be more difpleafing to any borough than to be thus obliged to send a deputy, or to any individual than to be thus chofen. However, the authority of these cominoners encreased by time. Their union gave them weight;, and it became customary among them, in return for the fupplies which they had granted, to prefer petitions to the crown for the redrefs of those grievances, under which they supposed the nation to labour. The more the king's necessities encreafed, the more he found it expedient to give them an early redress, till from requesting, the commons proceeded to requiring; and having all the property of the nation, they by degrees began to be possefled of the power. Such was the constitution of that parliament, to which Edward applied for affiftance against France. He obtained from the barons and knights, a grant of the twelfth of their moveables, from the boroughs an eighth; and from the clergy he refolved to exact a fifth : but


he there found an unexpected resistance. This body of men, who had already felt the weight of his necessities, resolved to avail themselves of any pretext rather than thus fubmit to such an heavy and disproportioned imposition. The pope had sonre time before issued a bull, prohibiting the clergy from paying taxes to any temporal prince, without permiffion from the fee of Rome; and thofe of England, now pleaded conscience, in refusing to comply with the king's demand. They alleged, that they owed obedience to two loves reigns, a spiritual and a temporal; but that their eternal happinefs bound them to obey one, while only their worldly fafety led them to acknowledge the commands of the other. Edward was some. what mortified at their refusal, but employed their own arguments with great force againit them. He refused them his temporal protection, ordered his judges to receive no cause brought before them by the clergy, but to hear and decide all causes, in which they were defendants'; to do every man justice against them; and to deny them juftice even under the greatest injury.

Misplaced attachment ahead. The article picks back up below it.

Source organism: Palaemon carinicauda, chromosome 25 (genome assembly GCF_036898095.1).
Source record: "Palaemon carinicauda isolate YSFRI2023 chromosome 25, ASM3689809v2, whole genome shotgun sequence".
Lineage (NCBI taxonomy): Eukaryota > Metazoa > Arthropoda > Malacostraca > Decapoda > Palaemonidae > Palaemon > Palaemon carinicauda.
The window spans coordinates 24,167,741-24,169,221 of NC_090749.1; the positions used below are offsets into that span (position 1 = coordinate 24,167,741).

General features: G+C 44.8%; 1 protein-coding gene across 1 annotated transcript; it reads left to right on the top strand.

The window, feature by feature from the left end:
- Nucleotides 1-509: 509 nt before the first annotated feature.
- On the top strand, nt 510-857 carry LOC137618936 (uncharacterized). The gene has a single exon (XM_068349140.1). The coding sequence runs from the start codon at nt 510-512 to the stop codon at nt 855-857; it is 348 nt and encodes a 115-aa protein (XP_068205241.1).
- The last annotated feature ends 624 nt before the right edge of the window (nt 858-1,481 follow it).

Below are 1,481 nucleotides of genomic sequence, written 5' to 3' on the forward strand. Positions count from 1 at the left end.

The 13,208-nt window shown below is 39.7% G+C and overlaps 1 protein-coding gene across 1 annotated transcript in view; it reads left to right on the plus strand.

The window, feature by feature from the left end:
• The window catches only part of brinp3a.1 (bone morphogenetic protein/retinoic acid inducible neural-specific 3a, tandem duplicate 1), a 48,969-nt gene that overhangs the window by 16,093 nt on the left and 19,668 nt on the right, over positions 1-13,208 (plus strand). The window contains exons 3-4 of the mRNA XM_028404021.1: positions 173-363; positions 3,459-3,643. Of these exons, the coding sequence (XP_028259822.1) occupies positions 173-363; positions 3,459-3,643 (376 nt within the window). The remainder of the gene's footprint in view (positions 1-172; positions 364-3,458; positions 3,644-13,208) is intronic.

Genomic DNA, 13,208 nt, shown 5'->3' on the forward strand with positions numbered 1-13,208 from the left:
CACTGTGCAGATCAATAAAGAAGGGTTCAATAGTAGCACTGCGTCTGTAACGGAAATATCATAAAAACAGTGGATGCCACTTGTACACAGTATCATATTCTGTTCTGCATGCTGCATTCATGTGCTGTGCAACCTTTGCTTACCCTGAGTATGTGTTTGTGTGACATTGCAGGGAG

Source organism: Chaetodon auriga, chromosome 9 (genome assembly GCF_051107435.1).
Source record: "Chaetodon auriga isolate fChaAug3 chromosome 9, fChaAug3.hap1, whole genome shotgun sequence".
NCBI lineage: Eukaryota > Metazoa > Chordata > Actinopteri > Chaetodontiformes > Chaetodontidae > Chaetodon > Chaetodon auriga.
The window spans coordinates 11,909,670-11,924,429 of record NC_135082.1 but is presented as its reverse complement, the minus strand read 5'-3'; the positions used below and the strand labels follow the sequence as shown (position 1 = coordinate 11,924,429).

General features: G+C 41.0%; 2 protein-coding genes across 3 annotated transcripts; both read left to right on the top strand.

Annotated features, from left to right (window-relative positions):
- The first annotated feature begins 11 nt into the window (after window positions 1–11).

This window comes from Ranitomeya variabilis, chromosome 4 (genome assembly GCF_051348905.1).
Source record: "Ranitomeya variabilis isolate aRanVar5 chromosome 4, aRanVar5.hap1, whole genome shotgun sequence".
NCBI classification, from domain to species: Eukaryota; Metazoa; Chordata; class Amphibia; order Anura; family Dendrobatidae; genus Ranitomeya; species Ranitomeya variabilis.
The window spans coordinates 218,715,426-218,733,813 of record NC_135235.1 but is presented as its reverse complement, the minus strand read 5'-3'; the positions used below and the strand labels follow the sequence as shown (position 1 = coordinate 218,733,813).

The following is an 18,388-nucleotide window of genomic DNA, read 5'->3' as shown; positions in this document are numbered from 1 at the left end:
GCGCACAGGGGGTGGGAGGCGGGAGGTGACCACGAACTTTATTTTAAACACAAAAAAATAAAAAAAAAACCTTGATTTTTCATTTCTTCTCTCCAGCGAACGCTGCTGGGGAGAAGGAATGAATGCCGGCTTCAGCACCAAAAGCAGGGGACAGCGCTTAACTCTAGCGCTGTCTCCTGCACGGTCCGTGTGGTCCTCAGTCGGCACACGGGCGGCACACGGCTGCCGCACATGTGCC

In this outlawed situation, they suffered numberless hardships from every ruffian, while the king's officers remained unconcerned spectators of the ravages committed upon them, without incurring the hatred of oppreffive or vindictive cruelty. Whenever the clergy ventured from bòme, they were dismounted from their horses, and robo bed of their cloaths, the primate himself was-attacked on the highway, and stripped of all his equipage and furniture. These severities, at length, prevailed; and the clergy agreed to lay the sums they were taxed in some church appointed them, which were to be taken away by the king's offiCers. Thus at once they obeyed the king, without incurring the censures of the people. But tho'